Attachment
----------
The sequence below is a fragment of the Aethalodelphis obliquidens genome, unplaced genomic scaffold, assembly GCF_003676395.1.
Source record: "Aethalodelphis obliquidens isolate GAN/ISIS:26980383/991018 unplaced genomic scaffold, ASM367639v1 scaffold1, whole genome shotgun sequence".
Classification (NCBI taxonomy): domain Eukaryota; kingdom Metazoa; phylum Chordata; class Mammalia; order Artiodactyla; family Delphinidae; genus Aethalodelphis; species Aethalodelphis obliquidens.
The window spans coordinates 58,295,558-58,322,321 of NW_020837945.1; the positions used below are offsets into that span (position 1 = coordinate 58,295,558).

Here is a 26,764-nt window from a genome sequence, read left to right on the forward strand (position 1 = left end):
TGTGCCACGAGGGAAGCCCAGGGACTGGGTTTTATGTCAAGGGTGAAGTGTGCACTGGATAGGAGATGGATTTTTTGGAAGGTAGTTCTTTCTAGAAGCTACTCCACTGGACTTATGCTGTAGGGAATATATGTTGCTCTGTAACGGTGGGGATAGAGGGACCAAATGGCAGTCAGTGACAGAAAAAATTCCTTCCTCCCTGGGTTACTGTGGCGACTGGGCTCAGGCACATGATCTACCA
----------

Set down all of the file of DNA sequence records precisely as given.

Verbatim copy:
The sequence below is a fragment of the Aethalodelphis obliquidens genome, unplaced genomic scaffold, assembly GCF_003676395.1.
Source record: "Aethalodelphis obliquidens isolate GAN/ISIS:26980383/991018 unplaced genomic scaffold, ASM367639v1 scaffold1, whole genome shotgun sequence".
Classification (NCBI taxonomy): domain Eukaryota; kingdom Metazoa; phylum Chordata; class Mammalia; order Artiodactyla; family Delphinidae; genus Aethalodelphis; species Aethalodelphis obliquidens.
The window spans coordinates 58,295,558-58,322,321 of NW_020837945.1; the positions used below are offsets into that span (position 1 = coordinate 58,295,558).

Here is a 26,764-nt window from a genome sequence, read left to right on the forward strand (position 1 = left end):
TGTGCCACGAGGGAAGCCCAGGGACTGGGTTTTATGTCAAGGGTGAAGTGTGCACTGGATAGGAGATGGATTTTTTGGAAGGTAGTTCTTTCTAGAAGCTACTCCACTGGACTTATGCTGTAGGGAATATATGTTGCTCTGTAACGGTGGGGATAGAGGGACCAAATGGCAGTCAGTGACAGAAAAAATTCCTTCCTCCCTGGGTTACTGTGGCGACTGGGCTCAGGCACATGATCTACCA